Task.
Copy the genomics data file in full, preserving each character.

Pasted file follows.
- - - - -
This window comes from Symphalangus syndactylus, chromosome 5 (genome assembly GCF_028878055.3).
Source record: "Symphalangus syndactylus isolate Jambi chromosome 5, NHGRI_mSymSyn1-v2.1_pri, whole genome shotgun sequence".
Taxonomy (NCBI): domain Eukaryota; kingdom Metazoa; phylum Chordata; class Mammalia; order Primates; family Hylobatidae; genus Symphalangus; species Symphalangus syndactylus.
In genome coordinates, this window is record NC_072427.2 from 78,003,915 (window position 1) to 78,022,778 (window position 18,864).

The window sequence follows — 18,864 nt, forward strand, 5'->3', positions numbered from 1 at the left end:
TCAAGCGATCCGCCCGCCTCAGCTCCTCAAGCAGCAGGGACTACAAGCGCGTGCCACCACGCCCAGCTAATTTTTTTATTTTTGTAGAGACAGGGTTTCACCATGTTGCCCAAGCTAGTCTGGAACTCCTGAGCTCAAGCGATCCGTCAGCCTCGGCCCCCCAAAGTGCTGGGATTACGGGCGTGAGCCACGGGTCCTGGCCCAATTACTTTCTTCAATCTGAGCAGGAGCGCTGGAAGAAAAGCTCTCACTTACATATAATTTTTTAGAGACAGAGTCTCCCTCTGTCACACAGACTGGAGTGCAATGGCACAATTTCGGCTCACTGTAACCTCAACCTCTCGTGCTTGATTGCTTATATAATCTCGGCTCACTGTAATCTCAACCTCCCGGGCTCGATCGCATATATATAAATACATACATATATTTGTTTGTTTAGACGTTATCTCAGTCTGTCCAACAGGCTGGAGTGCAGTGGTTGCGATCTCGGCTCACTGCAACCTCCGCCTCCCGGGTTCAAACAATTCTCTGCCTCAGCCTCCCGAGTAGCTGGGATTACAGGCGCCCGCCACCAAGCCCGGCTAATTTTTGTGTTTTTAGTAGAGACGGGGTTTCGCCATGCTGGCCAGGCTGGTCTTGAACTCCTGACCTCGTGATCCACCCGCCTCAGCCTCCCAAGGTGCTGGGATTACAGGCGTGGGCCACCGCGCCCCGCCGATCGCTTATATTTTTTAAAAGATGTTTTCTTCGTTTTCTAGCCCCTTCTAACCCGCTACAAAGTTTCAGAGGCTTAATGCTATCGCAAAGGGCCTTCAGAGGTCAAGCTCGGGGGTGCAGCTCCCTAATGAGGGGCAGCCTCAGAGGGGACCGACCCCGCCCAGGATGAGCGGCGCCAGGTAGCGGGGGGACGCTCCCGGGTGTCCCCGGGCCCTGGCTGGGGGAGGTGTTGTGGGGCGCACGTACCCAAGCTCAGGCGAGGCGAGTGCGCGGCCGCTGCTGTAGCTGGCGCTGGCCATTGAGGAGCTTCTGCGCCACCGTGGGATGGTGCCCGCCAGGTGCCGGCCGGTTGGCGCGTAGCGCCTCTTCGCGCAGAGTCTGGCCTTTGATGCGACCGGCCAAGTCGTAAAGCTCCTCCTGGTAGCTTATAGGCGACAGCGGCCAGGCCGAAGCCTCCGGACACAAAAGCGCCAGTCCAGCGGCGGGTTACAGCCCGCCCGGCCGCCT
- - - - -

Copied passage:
This window comes from Symphalangus syndactylus, chromosome 5 (genome assembly GCF_028878055.3).
Source record: "Symphalangus syndactylus isolate Jambi chromosome 5, NHGRI_mSymSyn1-v2.1_pri, whole genome shotgun sequence".
Taxonomy (NCBI): domain Eukaryota; kingdom Metazoa; phylum Chordata; class Mammalia; order Primates; family Hylobatidae; genus Symphalangus; species Symphalangus syndactylus.
In genome coordinates, this window is record NC_072427.2 from 78,003,915 (window position 1) to 78,022,778 (window position 18,864).

The window sequence follows — 18,864 nt, forward strand, 5'->3', positions numbered from 1 at the left end:
TCAAGCGATCCGCCCGCCTCAGCTCCTCAAGCAGCAGGGACTACAAGCGCGTGCCACCACGCCCAGCTAATTTTTTTATTTTTGTAGAGACAGGGTTTCACCATGTTGCCCAAGCTAGTCTGGAACTCCTGAGCTCAAGCGATCCGTCAGCCTCGGCCCCCCAAAGTGCTGGGATTACGGGCGTGAGCCACGGGTCCTGGCCCAATTACTTTCTTCAATCTGAGCAGGAGCGCTGGAAGAAAAGCTCTCACTTACATATAATTTTTTAGAGACAGAGTCTCCCTCTGTCACACAGACTGGAGTGCAATGGCACAATTTCGGCTCACTGTAACCTCAACCTCTCGTGCTTGATTGCTTATATAATCTCGGCTCACTGTAATCTCAACCTCCCGGGCTCGATCGCATATATATAAATACATACATATATTTGTTTGTTTAGACGTTATCTCAGTCTGTCCAACAGGCTGGAGTGCAGTGGTTGCGATCTCGGCTCACTGCAACCTCCGCCTCCCGGGTTCAAACAATTCTCTGCCTCAGCCTCCCGAGTAGCTGGGATTACAGGCGCCCGCCACCAAGCCCGGCTAATTTTTGTGTTTTTAGTAGAGACGGGGTTTCGCCATGCTGGCCAGGCTGGTCTTGAACTCCTGACCTCGTGATCCACCCGCCTCAGCCTCCCAAGGTGCTGGGATTACAGGCGTGGGCCACCGCGCCCCGCCGATCGCTTATATTTTTTAAAAGATGTTTTCTTCGTTTTCTAGCCCCTTCTAACCCGCTACAAAGTTTCAGAGGCTTAATGCTATCGCAAAGGGCCTTCAGAGGTCAAGCTCGGGGGTGCAGCTCCCTAATGAGGGGCAGCCTCAGAGGGGACCGACCCCGCCCAGGATGAGCGGCGCCAGGTAGCGGGGGGACGCTCCCGGGTGTCCCCGGGCCCTGGCTGGGGGAGGTGTTGTGGGGCGCACGTACCCAAGCTCAGGCGAGGCGAGTGCGCGGCCGCTGCTGTAGCTGGCGCTGGCCATTGAGGAGCTTCTGCGCCACCGTGGGATGGTGCCCGCCAGGTGCCGGCCGGTTGGCGCGTAGCGCCTCTTCGCGCAGAGTCTGGCCTTTGATGCGACCGGCCAAGTCGTAAAGCTCCTCCTGGTAGCTTATAGGCGACAGCGGCCAGGCCGAAGCCTCCGGACACAAAAGCGCCAGTCCAGCGGCGGGTTACAGCCCGCCCGGCCGCCT